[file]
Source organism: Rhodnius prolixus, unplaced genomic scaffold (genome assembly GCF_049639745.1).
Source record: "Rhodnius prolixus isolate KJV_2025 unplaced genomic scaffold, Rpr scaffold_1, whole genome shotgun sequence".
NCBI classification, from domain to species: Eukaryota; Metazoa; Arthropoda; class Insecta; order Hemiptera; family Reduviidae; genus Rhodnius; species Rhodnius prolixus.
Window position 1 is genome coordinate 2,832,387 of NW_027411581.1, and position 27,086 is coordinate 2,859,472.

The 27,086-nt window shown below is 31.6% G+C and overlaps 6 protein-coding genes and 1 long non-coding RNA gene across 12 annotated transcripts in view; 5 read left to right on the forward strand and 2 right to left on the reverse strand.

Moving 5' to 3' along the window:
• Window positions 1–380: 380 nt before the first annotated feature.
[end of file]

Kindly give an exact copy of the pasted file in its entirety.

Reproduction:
Source organism: Rhodnius prolixus, unplaced genomic scaffold (genome assembly GCF_049639745.1).
Source record: "Rhodnius prolixus isolate KJV_2025 unplaced genomic scaffold, Rpr scaffold_1, whole genome shotgun sequence".
NCBI classification, from domain to species: Eukaryota; Metazoa; Arthropoda; class Insecta; order Hemiptera; family Reduviidae; genus Rhodnius; species Rhodnius prolixus.
Window position 1 is genome coordinate 2,832,387 of NW_027411581.1, and position 27,086 is coordinate 2,859,472.

The 27,086-nt window shown below is 31.6% G+C and overlaps 6 protein-coding genes and 1 long non-coding RNA gene across 12 annotated transcripts in view; 5 read left to right on the forward strand and 2 right to left on the reverse strand.

Moving 5' to 3' along the window:
• Window positions 1–380: 380 nt before the first annotated feature.